The team gave me the green light to defend my lead in the KOM classification. I led with 15 points. Stage 4 offered only 6 points more, and stage 5 contained 18 points before the final climb. It was possible that I could keep the jersey without doing anything, but if stage 2 winner Kwiatkawski won stage 5’s summit finish he would have 16 points. Because the final stage is always a massive battle for the breakaway, I didn’t want to put all my eggs in that basket. On a sprint day like stage 4, it’s usually easier to pick the right move. If I won all 6 points available on stage 4 then only 3 riders could overtake me on the final day.

A few minutes into the race I slipped into a 6 man breakaway. One of the Portuguese riders had been in the breakaway on stage 1, so he battled me on the climbs. I forced him to lead out the sprints and had the speed to win both of the KOM’s. 

After the climbs the peloton pulled us into within one minute with 40 km to go. It was too early to make “the catch” so they let us dangle at a minute for over 20 km. When it looked like they’d finally pull us back with 10 km to go, three riders from the peloton came rocketing up to us. We slotted in behind them. They were hammering for the stage win, and there was still road between us and the peloton. With 4 km to go I started to wonder if I had another sprint in me to contest the stage. But 2.5 km from the finish, the peloton whizzed past and the sprinters duked it out. All our guys were safe in the bunch. After my long day in the wind, I laughed when they said it had been pretty easy in the peloton. 

 Breakaway heading up one of the climbs

Breakaway heading up one of the climbs

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Stage 5: 178 km

As expected a ferocious fight for the breakaway unfolded in the first 15 km uphill start. Johann helped me make sure none of the KOM threats got a gap, and I tried to follow each of their attacks. At the top of the climb things got complicated. Igor and Johann attacked with a large group. It was a good situation for us. Serge followed the next few riders to jump across. Team Sky’s, Geraint Thomas, was in the leader’s jersey and his teammate Michael Kwiatkawski was second overall. We were happy with the situation, but I thought the group was too big for Team Sky’s liking. As they shut the gap down, I relaxed, preparing for the inevitable attacks that would come when they caught the breakaway. As soon as I let my guard down Kwiatkawki blasted to the back of the breakaway. Still, I thought, “no worries. He’s just there as insurance.” Sky continued to close the gap and I could hear Thomas urging on his teammates. Then little by little they slowed down. The gap expanded, and by the time I realised what was happening it was too late. The lead 30 riders gained four minutes.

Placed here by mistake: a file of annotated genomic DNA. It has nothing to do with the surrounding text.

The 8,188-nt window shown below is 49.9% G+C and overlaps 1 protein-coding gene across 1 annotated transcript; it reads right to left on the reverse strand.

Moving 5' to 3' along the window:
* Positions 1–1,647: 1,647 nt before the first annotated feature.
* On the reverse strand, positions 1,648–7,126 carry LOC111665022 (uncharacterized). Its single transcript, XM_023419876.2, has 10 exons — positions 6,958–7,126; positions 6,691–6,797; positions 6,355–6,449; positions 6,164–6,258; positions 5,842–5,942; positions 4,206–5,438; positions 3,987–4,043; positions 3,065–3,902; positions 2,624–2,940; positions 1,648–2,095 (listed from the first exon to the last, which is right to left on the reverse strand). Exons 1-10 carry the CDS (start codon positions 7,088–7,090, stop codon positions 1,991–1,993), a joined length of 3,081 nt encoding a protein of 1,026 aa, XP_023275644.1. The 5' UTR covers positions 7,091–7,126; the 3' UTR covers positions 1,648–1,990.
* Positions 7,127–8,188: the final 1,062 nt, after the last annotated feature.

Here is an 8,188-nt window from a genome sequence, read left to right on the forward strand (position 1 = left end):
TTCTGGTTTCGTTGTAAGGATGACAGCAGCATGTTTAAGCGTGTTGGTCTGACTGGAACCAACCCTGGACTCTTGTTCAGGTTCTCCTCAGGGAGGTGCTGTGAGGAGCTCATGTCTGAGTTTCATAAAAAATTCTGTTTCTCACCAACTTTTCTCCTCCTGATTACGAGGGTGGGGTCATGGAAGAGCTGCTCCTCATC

Although Kwiatkowski would not chase KOM points instead of his chance to trade overall leadership with his teammate, he was, by default, a threat to me in that competition. I spent a few minutes kicking myself for making such a tactical miscalculation. But Serge, Igor, and Johann did their best to scoop up the points ahead of Kwiatkowski. I refocused on sticking with Louis and riding near the front before the final climb. As the race unfolded, it became clear that the stage win would go to the breakaway. Serge rode an amazing race and placed 3rd behind Kwiatkowski. He moved himself into 8th overall. Louis finished top 20 overall, and I held onto the King of the Mountains competition by two points ahead of the overall winner Kwiatkowski. Fellow American, Tejay van Garderen, moved himself up to 3rd overall. 

 Half of the team was in the breakaway, but the rest of us stuck together in the peloton.

Half of the team was in the breakaway, but the rest of us stuck together in the peloton.

 Serge was flying out there!

Serge was flying out there!

 The final podium

The final podium

As soon as the podium ceremony finished, a new race ensued to make our flights home. I had an overnight layover in the UK and made it back to Lucca early on Monday. Jenna arrived today, Tuesday. We’ll enjoy settling into our European routine for two weeks until the next race. Thanks for reading, and thank you for all of the encouraging messages throughout the week! You all gave me motivation.